What we've got is this is the old file sitting up there, file A, and that consists of these chunks of data. Now I've just drawn them with different hashes. So when, see this cross-hash goes this way, down to the left, assume that this is the same as this one which also goes down to the left. And this one here, which is a little brick-like, is the same lump of data as that brick-like one over there. That's what the little diagram is supposed to mean. It's all very obvious, I hope. [17m, 55s]

Okay, so here's our new file and here's our old file and this is the resulting difference, which gets sent over the wire. And the resulting difference, the first block of the new file doesn't exist in the old file, so we have to send it as literal data. We have to send that over the wire, right, because that data does not exist in the old file, therefore the information is not present on the receiving computer. You've got to get it there somehow. It's basically got to go over the wire. [18m, 30s]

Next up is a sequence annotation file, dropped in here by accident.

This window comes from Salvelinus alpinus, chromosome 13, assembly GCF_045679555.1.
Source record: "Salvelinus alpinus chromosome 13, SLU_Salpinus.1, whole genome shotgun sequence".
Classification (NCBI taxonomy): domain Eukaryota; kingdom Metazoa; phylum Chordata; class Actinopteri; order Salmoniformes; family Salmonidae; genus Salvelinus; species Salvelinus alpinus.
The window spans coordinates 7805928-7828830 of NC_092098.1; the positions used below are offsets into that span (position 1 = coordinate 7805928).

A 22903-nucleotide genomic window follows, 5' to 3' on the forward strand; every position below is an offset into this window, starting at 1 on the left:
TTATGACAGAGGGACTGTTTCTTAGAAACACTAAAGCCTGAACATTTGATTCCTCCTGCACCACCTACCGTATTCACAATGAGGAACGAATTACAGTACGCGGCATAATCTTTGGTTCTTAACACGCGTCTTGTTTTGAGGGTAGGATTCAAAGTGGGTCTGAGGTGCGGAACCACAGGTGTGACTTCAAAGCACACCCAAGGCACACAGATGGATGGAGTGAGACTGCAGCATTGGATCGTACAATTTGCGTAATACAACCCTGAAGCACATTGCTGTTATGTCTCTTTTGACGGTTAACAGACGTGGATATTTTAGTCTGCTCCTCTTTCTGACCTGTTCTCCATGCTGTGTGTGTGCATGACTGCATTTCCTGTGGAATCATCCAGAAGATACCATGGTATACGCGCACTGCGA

There are second order things you can do, you can do things like compression on this, no problem. Rsync does that if you use the -z option, it'll compress that. And there's some tricks you can do to make that compression go especially well and things. But basically you've got to send it. [18m, 45s]

But this second lump of data in the new file is the same as this lump over here, which is just in a different position in the old file. Okay, so the search algorithm will find a match between this little block here and this block here, and will emit a token. The token is just an index into the indexing count or whatever you want to encode it as, it's a RLL-type encoded, RLE-type encoded in rsync, token which represents the match from the old file, the location, which is saying to the destination: when you're reconstructing this new file, shove out this little literal block of data, then go and fetch token number 0123 from the old file and shove that out. [19m, 39s]

Then we see, the next lump of data, this hash here, is the same as that hash over there. So we send another token. Then there's another token and and this lump of data is another lump of literal data, that's that lump of literal data which doesn't exist anywhere in the old file. So what we end up with is; the difference going over the wire is alternately lumps of literal data and tokens representing lumps of data from the old file. [20m, 04s]